17240425When Sam, Jackie and Anna successfully campaign to save their children’s school lollipop lady, they are asked by a TV reporter if they fancy standing in the general election. It is, of course, a crazy idea: Sam’s youngest son has an incurable disease, Jackie is desperate for another child and her mum is struggling with Alzheimers, Anna’s teenagers – and marriage – are in danger of going off the rails. But sometimes the craziest ideas turn out to be the best. And just think what they could do if they got to run the country…Goodreads,,, My Review:

16170937Make a Joyful Noise is the sparkling tale of a choir preparing for a very special Christmas performance of “Belshazzar’s Feast”. We meet a host of characters who are mercilessly sent up by the author: Lucy the staggeringly trusting young music teacher, Tristan the lecherous and vain anti-hero, Miss Greymitt the ageing and slightly confused choir pianist, Claire the shameless and scheming temptress, and singers with nothing but resonance between their ears. Just as all does not run smoothly for King Belshazzar in Walton’s music, so the characters in the novel suffer from hopeless yearnings, romantic misunderstandings and the unfortunate consequences of their own misguided actions. All is sharply and wittily observed in a delightful mix of romance, music and humour. Goodreads,, This book could also fit in the romance genre. My Review:

16371619A boy, Halkeno, waits in a small orphanage in Beira, Mozambique for someone to find him. A successful Iowa businessman realizes there’s a space in his life and goes off searching to fill it. Amazingly, the boy and the man meet and life is very happy for a time. But they never see the tragedy moving toward them and suddenly Halkeno is on his own again. This story of fathers and sons spans four generations and three continents. It answers the question, “when we lose our fathers, do we ever find them again?” and shows that true love lives forever. Goodreads,,, This book could also be in historical, but I’m more comfortable putting it here. My Review:

17125479What do you do when your family’s dream becomes a nightmare? Combining the skill of Jodi Picoult with the warmth of Anita Shreve, Charity Norman explores – with heart-thumping tension – a fresh start which goes very badly wrong. In the quiet of a New Zealand winter’s night, a rescue helicopter is sent to airlift a five-year-old boy with severe internal injuries. He’s fallen from the upstairs veranda of an isolated farmhouse, and his condition is critical. At first, Finn’s fall looks like a horrible accident; after all, he’s prone to sleepwalking. Only his frantic mother, Martha McNamara, knows how it happened. And she isn’t telling. Not yet. Maybe not ever.
Tragedy isn’t what the McNamara family expected when they moved to New Zealand. For Martha, it was an escape. For her artist husband Kit, it was a dream. For their small twin boys, it was an adventure. For sixteen-year-old Sacha, it was the start of a nightmare. They end up on the isolated east coast of the North Island, seemingly in the middle of a New Zealand tourism campaign. But their peaceful idyll is soon shattered as the choices Sacha makes lead the family down a path which threatens to destroy them all. Martha finds herself facing a series of impossible decisions, each with devastating consequences for her family. Goodreads,,, My Review:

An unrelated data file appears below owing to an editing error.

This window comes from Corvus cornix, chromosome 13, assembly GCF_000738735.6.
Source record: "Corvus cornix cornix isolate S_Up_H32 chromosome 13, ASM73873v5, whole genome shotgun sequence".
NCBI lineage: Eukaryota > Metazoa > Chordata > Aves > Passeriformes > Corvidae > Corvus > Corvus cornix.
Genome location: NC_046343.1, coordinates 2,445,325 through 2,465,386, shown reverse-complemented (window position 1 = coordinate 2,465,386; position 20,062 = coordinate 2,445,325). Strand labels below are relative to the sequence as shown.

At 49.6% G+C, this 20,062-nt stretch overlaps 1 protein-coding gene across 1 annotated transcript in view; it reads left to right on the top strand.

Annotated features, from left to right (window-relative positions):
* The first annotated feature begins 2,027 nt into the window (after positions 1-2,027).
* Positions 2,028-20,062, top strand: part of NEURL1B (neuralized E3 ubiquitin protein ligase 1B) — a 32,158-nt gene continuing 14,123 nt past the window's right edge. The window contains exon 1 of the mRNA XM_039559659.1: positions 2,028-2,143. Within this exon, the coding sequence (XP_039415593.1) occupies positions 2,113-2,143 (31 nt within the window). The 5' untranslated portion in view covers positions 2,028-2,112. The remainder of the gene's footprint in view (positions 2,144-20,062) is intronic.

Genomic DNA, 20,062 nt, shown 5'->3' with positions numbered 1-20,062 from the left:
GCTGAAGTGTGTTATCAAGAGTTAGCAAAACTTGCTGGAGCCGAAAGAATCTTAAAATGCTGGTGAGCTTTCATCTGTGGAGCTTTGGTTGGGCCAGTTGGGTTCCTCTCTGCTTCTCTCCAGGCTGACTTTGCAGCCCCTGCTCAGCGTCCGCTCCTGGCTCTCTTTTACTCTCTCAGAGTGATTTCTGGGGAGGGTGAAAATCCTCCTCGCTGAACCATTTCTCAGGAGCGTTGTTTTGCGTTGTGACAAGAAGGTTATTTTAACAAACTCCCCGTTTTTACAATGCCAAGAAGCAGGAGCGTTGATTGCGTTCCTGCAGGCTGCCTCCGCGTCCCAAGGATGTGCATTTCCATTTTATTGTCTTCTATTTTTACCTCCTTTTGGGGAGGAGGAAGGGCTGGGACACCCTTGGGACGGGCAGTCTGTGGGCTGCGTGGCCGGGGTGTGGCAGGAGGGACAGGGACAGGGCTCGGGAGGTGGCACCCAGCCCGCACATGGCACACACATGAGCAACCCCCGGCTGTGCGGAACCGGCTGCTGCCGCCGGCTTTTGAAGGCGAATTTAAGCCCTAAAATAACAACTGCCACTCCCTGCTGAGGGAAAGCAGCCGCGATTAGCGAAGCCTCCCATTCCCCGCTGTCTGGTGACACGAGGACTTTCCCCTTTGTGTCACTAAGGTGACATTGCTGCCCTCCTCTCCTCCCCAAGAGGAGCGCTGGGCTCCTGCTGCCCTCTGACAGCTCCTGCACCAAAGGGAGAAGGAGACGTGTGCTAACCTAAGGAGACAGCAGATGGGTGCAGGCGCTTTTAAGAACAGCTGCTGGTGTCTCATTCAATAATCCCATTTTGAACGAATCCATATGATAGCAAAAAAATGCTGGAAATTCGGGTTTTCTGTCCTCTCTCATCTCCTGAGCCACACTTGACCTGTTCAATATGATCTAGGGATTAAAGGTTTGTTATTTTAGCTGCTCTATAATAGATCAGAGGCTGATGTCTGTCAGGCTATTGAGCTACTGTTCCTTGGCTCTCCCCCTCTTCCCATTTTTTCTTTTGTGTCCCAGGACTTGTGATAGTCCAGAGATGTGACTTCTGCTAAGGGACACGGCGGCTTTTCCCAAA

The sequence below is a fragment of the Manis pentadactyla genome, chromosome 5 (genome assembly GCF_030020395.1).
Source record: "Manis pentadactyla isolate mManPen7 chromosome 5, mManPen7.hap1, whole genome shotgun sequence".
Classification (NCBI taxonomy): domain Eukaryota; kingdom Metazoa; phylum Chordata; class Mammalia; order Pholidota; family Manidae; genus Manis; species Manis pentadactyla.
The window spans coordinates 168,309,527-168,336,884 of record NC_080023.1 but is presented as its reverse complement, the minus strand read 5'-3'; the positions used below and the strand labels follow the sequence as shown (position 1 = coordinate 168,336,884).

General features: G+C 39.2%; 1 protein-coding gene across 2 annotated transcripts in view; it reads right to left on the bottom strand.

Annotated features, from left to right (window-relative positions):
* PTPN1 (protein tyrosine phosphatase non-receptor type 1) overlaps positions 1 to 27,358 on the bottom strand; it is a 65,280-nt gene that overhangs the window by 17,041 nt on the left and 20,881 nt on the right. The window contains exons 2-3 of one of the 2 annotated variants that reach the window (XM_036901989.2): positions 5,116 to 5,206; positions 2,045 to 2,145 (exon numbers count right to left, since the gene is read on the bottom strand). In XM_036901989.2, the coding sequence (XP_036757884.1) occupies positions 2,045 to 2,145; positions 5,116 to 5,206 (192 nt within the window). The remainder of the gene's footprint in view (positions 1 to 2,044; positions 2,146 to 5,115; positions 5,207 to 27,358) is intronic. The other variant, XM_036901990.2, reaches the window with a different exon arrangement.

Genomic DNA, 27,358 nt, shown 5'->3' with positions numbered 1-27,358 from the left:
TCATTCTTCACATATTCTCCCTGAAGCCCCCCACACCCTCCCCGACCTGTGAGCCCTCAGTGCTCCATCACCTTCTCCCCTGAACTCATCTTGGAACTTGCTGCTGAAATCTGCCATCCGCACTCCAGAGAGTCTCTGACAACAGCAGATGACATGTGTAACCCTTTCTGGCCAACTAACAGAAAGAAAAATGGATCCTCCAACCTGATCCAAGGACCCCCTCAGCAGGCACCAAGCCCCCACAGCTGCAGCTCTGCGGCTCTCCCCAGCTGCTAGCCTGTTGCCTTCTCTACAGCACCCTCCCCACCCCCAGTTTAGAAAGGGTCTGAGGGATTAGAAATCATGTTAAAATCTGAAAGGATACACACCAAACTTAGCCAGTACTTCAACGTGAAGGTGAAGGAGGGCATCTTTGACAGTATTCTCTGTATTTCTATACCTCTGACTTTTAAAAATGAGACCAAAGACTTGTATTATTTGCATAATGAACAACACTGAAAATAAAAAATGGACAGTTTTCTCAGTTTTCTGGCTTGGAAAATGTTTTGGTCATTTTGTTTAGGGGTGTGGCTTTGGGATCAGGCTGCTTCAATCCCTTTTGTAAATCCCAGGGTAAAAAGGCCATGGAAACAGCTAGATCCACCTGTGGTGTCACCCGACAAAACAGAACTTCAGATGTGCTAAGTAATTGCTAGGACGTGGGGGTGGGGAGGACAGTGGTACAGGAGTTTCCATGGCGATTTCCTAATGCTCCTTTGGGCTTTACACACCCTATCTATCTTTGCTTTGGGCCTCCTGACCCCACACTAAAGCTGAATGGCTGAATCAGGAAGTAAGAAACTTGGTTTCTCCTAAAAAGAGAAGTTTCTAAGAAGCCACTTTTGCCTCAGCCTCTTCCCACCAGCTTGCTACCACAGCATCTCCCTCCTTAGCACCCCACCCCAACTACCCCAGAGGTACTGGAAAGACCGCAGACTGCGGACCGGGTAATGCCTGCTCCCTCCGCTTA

Good Deeds Week 29th September – 5th October

This is all about my journey to achieve one Good Deed a day for a year. I was inspired to set myself this challenge when I began reading “A Year of Doing Good” by Judith O’Reilly. Judith undertook some amazing deeds in her year, my own challenge has opened my eyes to opportunities which would previously have passed me by, where I can make a difference to the world, not matter how small.Good deedsSeptember 29th – A lovely autumn day and I spent the afternoon helping my Mum pick pears from her trees.

September 30th – In a bid to support a fellow local author whose just lost a lot of her work when computers were stolen, I agreed to read and review her book.

October 1st – The October edition of Fleet Life is out with my page of book reviews, this month the following authors were included; Sean Flynn with his book “Beer Goggles”, Pearl S Buck’s classic book “The Good Earth”, “Family Ties” by E.L. Lindley, “A Punctual Paymaster” by Dan Groat, and Julie McDowall with her book “Casting the Net”

October 2nd – Sadly we had to attend a funeral today. We joined others to celebrate the 92 years on this earth of a dear friend, and we made suitable donations to a Hampshire and Isle of Wight Charity and the local church.

October 3rd – Have just picked up someone else’s litter that was blowing around the court in which we live. Dropped off a Thank you note for a gift from a friend.

October 4th – 2 Books finished today for reviews in various places, I’m also working on guest author interviews for the entertainment of you, the readers.

October 5th – Today I voted for a local food bank in the Lloyds Bank community Fund promotion. Voting closes early November and the winning 2 good cause get £3000 each and there are £300 for 2 runners up.

Rosie’s Good Reads October edition of Fleet Life

Once again it’s the start of the month and another edition of Fleet Life featuring my page of Rosie’s Good Reads. For the online version go to click on online directory and find me on page 42 this month.